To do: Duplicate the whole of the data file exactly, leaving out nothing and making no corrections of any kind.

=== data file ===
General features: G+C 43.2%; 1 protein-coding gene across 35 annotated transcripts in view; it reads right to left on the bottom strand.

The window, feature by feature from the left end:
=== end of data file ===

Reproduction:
General features: G+C 43.2%; 1 protein-coding gene across 35 annotated transcripts in view; it reads right to left on the bottom strand.

The window, feature by feature from the left end: